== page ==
Yes, I Call My Kids Assh*les. Why? Because They're Total Assh*les

Photo: Liderina / Shutterstock
mom kissing daughter
Family

I've received such wonderful feedback from my article, "3-Year-Olds Are Assholes," but I want to address the issues of profanity used in the piece.

Let me start by saying: Of course it's not acceptable to use profanity when describing your children. However, as parents, we're human. We may think our children our assholes in our heads. Heck, we may need to step out of the room to take a breather from an intense negotiation with our toddler because we just need a break.

RELATED: What I Learned From Becoming A Father In My Twenties

Parenting is the hardest thing I've ever done in my life. Anyone who claims otherwise is a liar or in denial. Straight up.

It's OK to feel frustrated with your children. It's OK to be angry at not being able to control a situation. We're deeply flawed creatures — and a part of being flawed is recognizing we may have angry thoughts related to our children when we're having a bad parenting day.

That's OK.

We have to forgive ourselves as parents. Forgive the fact that you may not want to look at your child after they threw your cell phone in the toilet. (By the way, that's a real life example; my daughter actually threw my iPhone into the crapper.)

RELATED: 100 Motherhood Quotes That Highlight All The Perks Of Being A Mom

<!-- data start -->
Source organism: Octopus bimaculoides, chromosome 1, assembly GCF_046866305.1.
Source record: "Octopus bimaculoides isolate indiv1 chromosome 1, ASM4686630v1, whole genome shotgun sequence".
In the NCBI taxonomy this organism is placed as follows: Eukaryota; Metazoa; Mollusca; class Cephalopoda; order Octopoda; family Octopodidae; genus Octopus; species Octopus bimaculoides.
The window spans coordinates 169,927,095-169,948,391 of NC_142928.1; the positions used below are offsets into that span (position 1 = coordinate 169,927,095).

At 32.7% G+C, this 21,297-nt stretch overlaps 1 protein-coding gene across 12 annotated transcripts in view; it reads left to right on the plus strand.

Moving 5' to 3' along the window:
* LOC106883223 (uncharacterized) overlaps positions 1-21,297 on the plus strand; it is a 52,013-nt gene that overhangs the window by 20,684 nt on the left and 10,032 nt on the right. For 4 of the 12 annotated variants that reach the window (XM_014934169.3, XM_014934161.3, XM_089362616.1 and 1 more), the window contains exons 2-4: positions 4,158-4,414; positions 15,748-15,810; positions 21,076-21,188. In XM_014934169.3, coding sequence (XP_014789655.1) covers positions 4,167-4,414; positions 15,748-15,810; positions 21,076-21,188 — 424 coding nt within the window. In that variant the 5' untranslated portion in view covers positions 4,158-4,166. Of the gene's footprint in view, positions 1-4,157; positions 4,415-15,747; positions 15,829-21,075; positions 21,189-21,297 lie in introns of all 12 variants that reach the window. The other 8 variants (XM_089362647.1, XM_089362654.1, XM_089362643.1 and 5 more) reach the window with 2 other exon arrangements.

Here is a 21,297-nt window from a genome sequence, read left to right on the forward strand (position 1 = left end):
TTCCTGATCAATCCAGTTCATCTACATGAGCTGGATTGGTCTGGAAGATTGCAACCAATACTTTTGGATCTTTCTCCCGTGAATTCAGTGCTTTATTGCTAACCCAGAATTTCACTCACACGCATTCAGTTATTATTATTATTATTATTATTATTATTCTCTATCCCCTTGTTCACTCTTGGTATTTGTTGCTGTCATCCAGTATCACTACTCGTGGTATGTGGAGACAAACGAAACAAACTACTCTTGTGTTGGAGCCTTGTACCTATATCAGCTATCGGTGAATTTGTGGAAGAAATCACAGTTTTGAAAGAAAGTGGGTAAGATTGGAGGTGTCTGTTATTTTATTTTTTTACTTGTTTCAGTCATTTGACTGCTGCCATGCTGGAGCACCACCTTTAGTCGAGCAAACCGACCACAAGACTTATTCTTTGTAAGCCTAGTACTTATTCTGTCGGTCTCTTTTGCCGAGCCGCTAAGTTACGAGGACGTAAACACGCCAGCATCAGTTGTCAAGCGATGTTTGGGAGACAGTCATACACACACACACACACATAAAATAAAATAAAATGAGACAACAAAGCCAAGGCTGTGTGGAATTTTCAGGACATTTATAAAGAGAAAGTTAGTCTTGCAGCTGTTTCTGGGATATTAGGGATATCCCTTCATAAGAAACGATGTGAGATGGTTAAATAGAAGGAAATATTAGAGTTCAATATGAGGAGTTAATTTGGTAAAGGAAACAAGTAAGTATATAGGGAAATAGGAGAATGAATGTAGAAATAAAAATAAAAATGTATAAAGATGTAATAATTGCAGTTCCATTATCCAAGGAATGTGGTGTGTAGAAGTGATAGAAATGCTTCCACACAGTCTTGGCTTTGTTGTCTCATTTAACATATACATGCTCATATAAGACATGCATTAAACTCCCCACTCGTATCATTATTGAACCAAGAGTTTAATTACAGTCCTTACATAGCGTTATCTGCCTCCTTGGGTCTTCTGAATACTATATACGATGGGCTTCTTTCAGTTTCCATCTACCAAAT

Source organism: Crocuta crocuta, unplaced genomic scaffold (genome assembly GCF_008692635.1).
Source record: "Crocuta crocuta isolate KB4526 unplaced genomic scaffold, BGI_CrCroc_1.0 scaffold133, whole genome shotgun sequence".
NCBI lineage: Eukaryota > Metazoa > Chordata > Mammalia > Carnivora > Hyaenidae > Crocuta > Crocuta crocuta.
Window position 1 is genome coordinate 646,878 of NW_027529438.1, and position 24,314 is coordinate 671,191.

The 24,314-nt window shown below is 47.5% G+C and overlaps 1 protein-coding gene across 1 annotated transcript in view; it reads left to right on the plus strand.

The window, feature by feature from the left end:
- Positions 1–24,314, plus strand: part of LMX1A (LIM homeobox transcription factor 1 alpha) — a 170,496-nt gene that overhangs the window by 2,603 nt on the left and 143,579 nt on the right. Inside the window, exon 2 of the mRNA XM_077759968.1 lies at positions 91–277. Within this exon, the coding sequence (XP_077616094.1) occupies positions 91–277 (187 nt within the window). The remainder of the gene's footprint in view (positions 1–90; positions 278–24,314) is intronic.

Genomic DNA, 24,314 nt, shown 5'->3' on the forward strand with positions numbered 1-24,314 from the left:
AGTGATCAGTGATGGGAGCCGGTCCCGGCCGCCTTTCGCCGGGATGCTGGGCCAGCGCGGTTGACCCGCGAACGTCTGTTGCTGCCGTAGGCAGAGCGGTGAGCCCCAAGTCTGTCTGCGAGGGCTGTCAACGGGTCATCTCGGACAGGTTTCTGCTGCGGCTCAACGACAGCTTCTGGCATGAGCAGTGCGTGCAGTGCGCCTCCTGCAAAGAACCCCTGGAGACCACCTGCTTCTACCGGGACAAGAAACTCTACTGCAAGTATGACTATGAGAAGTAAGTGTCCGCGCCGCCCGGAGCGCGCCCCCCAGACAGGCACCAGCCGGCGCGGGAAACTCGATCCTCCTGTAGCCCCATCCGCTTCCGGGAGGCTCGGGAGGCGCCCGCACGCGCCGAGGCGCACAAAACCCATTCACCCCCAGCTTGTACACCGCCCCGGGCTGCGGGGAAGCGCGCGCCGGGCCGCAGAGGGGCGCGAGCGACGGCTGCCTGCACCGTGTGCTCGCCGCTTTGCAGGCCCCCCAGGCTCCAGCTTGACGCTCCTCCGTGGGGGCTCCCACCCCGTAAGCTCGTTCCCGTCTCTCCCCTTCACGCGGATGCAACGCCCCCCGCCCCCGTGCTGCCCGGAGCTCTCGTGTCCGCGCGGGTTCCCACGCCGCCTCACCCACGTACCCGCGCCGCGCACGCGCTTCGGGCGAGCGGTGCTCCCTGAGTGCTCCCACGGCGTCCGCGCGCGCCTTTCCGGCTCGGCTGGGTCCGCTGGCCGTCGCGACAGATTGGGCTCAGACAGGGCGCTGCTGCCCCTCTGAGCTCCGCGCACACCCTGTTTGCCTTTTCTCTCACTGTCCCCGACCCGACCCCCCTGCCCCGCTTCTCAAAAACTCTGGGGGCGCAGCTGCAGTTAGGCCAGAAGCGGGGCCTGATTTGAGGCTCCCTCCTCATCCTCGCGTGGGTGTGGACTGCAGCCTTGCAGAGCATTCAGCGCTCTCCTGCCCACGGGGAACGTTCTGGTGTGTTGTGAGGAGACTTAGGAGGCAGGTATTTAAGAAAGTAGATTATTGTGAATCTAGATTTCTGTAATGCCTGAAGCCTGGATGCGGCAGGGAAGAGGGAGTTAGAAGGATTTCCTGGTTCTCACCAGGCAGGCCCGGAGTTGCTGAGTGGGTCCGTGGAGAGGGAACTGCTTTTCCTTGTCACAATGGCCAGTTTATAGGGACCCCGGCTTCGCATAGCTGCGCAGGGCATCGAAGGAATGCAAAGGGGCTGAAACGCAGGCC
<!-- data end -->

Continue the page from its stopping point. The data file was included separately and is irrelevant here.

If you have a problem with me using the term "assh*les," in describing my kids, I encourage you to take a look at the bigger picture. I want you to understand that it is OK to both love and feel incredibly exasperated by your children at the same time.

Feel free to substitute the word "assh*le" for something that makes you more comfortable. But please, don't shame me for using that word in my mind. Allow me to use that as my own personal catharsis so I'm able to be a great mother to my children.

Subscribe to our newsletter.

Join now for YourTango's trending articles, top expert advice and personal horoscopes delivered straight to your inbox each morning.

Now go give your little assh*les a big hug.

RELATED: 13 Signs He's Lying About Wanting (Or Not Wanting) Kids

Sarah Fader is the CEO and Founder of Stigma Fighters, a non-profit organization that encourages individuals with mental illness to share their personal stories. She has been featured in The Washington Post, The Atlantic, Quartz, Psychology Today, The Huffington Post, HuffPost Live, and Good Day New York. Sarah is a native New Yorker who enjoys naps, talking to strangers, and caring for her two small humans and two average-sized cats. Like six million other Americans, Sarah lives with panic disorder. Through Stigma Fighters, Sarah hopes to change the world, one mental health stigma at a time. www.sarahfader.com

This article was originally published at The Huffington Post. Reprinted with permission from the author.